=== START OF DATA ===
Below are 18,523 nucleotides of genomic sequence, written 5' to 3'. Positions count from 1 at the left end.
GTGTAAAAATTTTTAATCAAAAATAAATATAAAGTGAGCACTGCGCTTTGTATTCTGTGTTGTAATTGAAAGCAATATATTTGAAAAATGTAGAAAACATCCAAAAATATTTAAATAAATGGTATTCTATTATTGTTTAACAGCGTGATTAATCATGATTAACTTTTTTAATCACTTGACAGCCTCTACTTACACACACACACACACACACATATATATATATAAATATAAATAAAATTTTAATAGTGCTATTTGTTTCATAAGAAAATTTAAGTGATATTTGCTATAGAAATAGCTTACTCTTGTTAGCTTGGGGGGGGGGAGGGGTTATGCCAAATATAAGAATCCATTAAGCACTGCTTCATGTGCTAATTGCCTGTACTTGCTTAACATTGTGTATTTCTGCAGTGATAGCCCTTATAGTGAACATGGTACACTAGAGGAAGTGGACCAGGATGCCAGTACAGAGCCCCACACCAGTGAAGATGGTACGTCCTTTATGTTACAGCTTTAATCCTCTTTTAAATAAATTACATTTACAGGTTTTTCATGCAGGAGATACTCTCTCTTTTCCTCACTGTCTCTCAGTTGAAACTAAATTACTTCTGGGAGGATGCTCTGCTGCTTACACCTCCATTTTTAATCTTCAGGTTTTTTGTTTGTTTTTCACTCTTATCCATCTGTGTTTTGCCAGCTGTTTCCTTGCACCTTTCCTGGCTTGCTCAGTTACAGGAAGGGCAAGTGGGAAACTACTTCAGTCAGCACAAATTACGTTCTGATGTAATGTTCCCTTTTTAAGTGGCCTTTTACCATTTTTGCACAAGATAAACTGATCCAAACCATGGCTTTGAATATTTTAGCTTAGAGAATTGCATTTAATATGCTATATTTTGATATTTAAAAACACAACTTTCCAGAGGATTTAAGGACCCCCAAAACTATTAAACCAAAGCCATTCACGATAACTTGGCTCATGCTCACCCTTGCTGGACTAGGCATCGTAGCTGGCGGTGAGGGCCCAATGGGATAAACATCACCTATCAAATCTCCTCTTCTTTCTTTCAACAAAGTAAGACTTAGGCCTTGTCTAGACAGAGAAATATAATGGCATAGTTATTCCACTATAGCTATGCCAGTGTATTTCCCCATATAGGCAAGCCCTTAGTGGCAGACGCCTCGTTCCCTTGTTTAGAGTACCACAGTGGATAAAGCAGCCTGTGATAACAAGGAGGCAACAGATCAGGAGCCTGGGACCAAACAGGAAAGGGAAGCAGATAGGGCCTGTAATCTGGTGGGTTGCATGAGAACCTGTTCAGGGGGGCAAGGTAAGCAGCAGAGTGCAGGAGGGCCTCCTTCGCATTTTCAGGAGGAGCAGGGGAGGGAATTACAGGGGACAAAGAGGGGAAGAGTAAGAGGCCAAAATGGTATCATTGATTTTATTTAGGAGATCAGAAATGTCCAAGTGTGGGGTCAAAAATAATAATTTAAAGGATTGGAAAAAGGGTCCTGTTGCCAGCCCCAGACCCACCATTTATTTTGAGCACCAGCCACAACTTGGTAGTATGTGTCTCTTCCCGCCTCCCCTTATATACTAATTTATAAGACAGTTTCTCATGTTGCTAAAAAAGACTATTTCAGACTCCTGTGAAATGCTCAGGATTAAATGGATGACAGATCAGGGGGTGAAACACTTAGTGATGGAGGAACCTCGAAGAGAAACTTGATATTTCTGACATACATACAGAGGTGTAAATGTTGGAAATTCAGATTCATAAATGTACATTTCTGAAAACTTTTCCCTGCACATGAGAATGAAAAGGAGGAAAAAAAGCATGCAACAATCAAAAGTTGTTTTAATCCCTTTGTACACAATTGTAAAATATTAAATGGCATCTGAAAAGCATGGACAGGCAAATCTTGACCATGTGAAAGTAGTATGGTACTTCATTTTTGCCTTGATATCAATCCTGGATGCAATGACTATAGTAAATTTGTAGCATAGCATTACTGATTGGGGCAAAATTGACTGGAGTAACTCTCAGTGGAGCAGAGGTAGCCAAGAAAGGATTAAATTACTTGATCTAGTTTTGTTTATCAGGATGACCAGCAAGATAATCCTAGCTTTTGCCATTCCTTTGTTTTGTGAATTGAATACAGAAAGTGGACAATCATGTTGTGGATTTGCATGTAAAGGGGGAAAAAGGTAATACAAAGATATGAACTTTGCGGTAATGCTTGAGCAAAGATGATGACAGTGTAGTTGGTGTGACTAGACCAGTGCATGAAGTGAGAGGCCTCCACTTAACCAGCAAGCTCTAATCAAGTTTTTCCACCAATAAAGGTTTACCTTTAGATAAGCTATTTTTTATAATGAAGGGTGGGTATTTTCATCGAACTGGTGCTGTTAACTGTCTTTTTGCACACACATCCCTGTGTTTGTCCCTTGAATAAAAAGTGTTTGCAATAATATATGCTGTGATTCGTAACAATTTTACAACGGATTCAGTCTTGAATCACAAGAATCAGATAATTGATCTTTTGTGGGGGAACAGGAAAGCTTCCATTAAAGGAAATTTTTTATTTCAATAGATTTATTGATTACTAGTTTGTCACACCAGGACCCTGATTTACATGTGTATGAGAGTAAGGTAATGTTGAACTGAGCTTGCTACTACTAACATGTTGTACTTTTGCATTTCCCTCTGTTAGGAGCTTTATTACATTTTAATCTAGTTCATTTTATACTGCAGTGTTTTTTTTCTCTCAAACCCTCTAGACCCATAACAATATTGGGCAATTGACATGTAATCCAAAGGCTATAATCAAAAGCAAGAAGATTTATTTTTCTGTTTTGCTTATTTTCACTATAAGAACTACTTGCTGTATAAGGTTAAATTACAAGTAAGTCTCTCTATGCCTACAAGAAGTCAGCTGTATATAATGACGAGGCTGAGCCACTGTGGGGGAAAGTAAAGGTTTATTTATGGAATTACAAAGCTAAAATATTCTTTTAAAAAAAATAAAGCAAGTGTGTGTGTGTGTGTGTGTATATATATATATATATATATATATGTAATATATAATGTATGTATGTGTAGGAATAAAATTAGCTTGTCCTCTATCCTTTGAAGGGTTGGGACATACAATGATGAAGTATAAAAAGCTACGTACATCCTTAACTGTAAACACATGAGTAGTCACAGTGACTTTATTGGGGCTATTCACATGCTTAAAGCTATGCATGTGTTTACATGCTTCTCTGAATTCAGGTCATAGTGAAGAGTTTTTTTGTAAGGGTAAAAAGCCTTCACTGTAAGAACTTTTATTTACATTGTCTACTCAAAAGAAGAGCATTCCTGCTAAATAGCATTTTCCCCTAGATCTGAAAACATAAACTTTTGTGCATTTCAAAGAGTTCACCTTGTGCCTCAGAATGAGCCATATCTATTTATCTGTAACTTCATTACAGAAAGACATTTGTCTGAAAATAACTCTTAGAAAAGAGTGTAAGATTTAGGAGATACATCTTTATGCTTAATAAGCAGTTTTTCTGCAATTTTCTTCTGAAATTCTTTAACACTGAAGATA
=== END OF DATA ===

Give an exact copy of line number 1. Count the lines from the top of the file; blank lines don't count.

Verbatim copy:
Below are 18,523 nucleotides of genomic sequence, written 5' to 3'. Positions count from 1 at the left end.